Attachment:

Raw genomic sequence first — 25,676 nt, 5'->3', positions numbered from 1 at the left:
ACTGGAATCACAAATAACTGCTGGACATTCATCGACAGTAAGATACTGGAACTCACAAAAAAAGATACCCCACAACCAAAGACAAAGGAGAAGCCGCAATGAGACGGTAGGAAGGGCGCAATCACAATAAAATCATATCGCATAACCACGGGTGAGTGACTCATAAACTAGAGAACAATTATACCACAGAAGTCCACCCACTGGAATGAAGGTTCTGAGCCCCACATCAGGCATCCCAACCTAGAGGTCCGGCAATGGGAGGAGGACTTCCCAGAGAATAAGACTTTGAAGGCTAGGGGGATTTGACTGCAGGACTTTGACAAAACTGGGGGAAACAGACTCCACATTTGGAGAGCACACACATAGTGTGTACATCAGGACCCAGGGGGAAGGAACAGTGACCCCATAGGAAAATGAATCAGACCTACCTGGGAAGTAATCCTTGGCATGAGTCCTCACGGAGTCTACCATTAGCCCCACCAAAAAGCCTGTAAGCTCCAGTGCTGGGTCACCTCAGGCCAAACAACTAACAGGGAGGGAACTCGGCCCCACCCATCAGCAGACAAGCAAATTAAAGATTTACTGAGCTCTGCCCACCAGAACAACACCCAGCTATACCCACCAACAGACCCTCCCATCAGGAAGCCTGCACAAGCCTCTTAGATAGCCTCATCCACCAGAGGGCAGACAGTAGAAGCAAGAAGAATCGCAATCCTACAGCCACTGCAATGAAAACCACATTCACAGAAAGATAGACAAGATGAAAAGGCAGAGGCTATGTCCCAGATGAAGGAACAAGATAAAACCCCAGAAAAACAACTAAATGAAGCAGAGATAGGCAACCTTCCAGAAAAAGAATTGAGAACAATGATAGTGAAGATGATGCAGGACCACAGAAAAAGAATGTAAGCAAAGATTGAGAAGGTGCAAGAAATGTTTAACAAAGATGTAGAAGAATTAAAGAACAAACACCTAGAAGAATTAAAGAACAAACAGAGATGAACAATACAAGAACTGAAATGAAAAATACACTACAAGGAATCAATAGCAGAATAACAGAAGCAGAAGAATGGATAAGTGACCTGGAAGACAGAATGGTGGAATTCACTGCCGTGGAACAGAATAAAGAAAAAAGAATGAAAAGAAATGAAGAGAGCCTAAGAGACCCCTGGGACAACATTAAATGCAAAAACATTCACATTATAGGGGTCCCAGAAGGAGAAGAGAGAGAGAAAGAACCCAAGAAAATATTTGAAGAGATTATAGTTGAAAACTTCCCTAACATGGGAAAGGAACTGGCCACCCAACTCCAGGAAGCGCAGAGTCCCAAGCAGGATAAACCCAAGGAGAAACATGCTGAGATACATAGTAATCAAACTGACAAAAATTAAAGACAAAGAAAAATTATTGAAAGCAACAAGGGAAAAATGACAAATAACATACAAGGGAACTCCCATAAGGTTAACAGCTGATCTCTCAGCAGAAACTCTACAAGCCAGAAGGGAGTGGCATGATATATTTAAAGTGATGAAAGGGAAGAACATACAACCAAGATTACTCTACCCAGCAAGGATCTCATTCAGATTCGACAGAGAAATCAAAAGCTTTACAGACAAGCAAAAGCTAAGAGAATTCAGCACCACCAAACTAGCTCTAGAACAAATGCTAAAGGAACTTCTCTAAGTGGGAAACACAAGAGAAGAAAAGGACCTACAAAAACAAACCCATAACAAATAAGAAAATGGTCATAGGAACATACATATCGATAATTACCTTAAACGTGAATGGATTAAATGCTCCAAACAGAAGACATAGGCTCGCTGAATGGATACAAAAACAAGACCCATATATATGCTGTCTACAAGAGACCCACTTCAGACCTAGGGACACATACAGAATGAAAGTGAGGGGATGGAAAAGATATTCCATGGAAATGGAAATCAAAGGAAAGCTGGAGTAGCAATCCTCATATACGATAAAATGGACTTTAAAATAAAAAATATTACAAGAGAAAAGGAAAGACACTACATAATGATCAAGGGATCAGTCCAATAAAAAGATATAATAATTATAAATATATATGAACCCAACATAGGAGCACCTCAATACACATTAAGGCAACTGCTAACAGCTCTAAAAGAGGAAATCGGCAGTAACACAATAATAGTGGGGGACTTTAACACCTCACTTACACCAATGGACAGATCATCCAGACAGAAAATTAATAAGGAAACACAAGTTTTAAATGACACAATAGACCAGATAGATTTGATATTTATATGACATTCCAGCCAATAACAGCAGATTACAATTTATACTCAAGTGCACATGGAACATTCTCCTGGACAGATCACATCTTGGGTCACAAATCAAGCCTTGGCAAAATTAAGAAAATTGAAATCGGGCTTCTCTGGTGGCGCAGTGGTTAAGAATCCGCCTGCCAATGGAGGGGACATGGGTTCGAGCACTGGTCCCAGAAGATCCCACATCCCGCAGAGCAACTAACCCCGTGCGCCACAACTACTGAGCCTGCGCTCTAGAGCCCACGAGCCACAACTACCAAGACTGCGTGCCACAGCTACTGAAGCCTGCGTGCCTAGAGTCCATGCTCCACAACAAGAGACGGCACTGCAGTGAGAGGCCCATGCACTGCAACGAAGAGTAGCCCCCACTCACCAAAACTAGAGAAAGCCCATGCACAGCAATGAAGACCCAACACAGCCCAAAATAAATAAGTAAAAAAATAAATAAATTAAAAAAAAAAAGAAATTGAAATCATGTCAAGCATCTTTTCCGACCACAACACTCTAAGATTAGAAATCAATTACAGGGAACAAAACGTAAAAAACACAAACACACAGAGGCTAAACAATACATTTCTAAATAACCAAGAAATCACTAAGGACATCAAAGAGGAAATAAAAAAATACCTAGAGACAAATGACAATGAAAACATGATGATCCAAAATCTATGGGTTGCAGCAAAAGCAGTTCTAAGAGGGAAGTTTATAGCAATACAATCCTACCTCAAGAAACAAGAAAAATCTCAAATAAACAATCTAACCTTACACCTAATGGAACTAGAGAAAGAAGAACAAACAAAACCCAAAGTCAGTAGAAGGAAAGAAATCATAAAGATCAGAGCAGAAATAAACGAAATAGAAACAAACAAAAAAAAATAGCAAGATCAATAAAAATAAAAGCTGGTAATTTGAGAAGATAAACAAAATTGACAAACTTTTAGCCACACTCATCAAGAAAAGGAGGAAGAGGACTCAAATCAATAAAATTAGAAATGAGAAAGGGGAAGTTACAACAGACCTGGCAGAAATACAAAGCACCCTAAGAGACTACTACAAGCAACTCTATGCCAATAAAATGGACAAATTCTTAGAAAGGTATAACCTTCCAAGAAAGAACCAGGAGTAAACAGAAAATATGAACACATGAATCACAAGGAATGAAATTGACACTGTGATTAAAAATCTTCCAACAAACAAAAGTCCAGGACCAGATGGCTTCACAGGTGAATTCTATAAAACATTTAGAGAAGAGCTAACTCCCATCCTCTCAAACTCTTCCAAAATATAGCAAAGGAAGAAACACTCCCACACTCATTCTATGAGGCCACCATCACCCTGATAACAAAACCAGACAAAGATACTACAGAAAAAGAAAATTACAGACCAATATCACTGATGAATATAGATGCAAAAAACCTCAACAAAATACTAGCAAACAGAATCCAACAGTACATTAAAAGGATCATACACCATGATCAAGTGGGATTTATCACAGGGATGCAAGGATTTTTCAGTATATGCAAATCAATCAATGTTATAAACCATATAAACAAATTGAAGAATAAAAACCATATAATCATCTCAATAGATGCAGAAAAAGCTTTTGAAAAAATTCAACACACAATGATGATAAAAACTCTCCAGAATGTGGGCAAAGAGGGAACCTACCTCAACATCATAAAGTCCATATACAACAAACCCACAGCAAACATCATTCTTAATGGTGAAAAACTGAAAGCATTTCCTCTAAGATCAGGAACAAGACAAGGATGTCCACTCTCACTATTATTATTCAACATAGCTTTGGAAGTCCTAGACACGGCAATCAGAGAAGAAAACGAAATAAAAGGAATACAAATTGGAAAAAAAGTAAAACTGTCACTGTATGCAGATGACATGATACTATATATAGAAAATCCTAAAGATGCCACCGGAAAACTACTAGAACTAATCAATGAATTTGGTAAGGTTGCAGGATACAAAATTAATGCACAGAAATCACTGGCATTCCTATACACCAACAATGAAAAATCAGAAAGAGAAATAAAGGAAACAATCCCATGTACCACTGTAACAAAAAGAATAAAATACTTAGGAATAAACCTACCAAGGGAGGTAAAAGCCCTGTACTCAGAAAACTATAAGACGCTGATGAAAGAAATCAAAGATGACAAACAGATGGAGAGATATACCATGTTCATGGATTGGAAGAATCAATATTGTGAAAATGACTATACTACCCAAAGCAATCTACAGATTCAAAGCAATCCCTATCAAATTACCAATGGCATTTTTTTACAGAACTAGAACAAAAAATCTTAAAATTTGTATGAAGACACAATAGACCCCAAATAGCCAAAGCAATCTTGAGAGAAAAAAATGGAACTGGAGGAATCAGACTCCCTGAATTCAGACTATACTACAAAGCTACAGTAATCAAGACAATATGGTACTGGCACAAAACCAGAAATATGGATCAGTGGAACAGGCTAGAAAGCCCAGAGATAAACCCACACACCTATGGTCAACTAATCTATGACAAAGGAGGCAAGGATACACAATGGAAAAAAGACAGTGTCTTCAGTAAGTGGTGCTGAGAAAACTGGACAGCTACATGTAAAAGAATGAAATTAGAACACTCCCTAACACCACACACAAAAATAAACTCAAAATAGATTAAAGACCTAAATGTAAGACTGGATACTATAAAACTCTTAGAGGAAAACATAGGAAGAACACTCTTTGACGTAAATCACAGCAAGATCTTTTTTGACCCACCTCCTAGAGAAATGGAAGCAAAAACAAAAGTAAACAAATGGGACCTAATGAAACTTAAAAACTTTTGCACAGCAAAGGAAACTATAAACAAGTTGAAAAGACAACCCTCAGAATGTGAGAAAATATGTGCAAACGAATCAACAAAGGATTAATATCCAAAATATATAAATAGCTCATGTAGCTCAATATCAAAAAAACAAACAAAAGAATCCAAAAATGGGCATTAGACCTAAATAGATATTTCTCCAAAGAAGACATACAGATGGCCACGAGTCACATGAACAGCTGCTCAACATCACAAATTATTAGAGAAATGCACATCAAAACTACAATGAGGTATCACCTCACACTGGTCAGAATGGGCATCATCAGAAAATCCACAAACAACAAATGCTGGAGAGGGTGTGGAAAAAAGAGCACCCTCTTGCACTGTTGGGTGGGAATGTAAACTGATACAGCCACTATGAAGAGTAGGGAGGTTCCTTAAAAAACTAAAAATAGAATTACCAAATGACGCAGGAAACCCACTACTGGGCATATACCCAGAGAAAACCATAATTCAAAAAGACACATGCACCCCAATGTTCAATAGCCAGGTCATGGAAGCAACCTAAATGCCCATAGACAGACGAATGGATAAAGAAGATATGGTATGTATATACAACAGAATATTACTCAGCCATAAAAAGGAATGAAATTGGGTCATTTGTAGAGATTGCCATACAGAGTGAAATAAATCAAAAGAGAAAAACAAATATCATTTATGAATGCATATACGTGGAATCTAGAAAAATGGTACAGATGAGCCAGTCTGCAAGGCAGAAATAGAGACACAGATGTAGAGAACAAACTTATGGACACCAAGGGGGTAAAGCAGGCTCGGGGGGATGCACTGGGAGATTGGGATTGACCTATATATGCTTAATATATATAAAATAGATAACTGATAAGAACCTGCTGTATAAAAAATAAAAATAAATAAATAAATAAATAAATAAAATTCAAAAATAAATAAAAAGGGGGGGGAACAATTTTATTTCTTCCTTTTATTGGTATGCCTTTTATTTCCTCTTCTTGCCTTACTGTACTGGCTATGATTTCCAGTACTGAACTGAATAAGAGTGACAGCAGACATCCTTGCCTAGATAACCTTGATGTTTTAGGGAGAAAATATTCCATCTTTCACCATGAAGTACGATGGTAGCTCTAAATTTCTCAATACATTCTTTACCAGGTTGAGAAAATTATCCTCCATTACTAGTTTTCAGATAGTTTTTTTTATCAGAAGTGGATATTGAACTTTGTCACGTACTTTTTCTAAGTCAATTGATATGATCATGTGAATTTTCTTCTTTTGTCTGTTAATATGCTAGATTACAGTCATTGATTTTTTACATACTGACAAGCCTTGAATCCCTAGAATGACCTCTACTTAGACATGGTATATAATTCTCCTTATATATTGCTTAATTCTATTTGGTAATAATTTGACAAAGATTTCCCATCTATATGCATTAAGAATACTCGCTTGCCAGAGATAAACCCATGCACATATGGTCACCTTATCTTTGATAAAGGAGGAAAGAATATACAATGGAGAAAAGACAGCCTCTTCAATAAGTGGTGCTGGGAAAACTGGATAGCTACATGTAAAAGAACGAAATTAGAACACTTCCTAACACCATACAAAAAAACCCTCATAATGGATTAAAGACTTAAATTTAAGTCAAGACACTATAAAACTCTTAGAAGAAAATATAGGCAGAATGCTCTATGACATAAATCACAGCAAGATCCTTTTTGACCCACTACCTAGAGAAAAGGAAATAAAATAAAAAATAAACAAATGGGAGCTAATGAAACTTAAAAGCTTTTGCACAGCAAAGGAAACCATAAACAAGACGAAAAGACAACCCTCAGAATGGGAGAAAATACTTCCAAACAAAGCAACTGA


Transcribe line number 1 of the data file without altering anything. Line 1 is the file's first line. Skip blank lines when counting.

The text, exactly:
Raw genomic sequence first — 25,676 nt, 5'->3', positions numbered from 1 at the left: